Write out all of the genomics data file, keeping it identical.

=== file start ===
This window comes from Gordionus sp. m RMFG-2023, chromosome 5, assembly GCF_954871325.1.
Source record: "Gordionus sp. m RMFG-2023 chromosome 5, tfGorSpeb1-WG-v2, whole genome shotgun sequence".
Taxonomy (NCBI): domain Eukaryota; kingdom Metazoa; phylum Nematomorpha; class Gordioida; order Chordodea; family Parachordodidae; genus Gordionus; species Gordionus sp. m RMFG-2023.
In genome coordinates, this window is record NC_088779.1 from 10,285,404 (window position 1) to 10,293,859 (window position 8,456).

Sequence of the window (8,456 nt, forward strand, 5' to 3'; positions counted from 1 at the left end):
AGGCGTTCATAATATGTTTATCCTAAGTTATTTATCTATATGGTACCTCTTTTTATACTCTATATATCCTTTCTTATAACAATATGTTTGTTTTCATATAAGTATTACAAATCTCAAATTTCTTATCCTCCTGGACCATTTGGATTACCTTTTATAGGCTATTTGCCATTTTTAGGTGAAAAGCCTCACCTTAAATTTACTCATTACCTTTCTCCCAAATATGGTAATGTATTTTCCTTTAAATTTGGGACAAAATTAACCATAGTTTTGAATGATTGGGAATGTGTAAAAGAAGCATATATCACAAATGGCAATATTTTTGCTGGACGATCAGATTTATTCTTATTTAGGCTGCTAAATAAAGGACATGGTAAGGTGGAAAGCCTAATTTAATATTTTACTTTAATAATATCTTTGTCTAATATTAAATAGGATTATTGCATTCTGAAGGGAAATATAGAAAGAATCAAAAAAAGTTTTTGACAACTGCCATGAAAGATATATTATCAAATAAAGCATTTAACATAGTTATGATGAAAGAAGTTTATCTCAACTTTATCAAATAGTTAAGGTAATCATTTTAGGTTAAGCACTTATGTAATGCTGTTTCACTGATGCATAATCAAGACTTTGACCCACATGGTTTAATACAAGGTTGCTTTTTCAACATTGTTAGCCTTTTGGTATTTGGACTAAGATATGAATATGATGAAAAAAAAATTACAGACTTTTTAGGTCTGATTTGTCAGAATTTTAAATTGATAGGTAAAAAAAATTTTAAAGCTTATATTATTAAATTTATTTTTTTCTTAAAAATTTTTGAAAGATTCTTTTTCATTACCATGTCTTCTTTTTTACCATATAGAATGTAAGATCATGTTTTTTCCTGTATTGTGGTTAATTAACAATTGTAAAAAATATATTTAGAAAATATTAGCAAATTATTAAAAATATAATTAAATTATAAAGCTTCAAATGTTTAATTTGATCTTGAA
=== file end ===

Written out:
This window comes from Gordionus sp. m RMFG-2023, chromosome 5, assembly GCF_954871325.1.
Source record: "Gordionus sp. m RMFG-2023 chromosome 5, tfGorSpeb1-WG-v2, whole genome shotgun sequence".
Taxonomy (NCBI): domain Eukaryota; kingdom Metazoa; phylum Nematomorpha; class Gordioida; order Chordodea; family Parachordodidae; genus Gordionus; species Gordionus sp. m RMFG-2023.
In genome coordinates, this window is record NC_088779.1 from 10,285,404 (window position 1) to 10,293,859 (window position 8,456).

Sequence of the window (8,456 nt, forward strand, 5' to 3'; positions counted from 1 at the left end):
AGGCGTTCATAATATGTTTATCCTAAGTTATTTATCTATATGGTACCTCTTTTTATACTCTATATATCCTTTCTTATAACAATATGTTTGTTTTCATATAAGTATTACAAATCTCAAATTTCTTATCCTCCTGGACCATTTGGATTACCTTTTATAGGCTATTTGCCATTTTTAGGTGAAAAGCCTCACCTTAAATTTACTCATTACCTTTCTCCCAAATATGGTAATGTATTTTCCTTTAAATTTGGGACAAAATTAACCATAGTTTTGAATGATTGGGAATGTGTAAAAGAAGCATATATCACAAATGGCAATATTTTTGCTGGACGATCAGATTTATTCTTATTTAGGCTGCTAAATAAAGGACATGGTAAGGTGGAAAGCCTAATTTAATATTTTACTTTAATAATATCTTTGTCTAATATTAAATAGGATTATTGCATTCTGAAGGGAAATATAGAAAGAATCAAAAAAAGTTTTTGACAACTGCCATGAAAGATATATTATCAAATAAAGCATTTAACATAGTTATGATGAAAGAAGTTTATCTCAACTTTATCAAATAGTTAAGGTAATCATTTTAGGTTAAGCACTTATGTAATGCTGTTTCACTGATGCATAATCAAGACTTTGACCCACATGGTTTAATACAAGGTTGCTTTTTCAACATTGTTAGCCTTTTGGTATTTGGACTAAGATATGAATATGATGAAAAAAAAATTACAGACTTTTTAGGTCTGATTTGTCAGAATTTTAAATTGATAGGTAAAAAAAATTTTAAAGCTTATATTATTAAATTTATTTTTTTCTTAAAAATTTTTGAAAGATTCTTTTTCATTACCATGTCTTCTTTTTTACCATATAGAATGTAAGATCATGTTTTTTCCTGTATTGTGGTTAATTAACAATTGTAAAAAATATATTTAGAAAATATTAGCAAATTATTAAAAATATAATTAAATTATAAAGCTTCAAATGTTTAATTTGATCTTGAA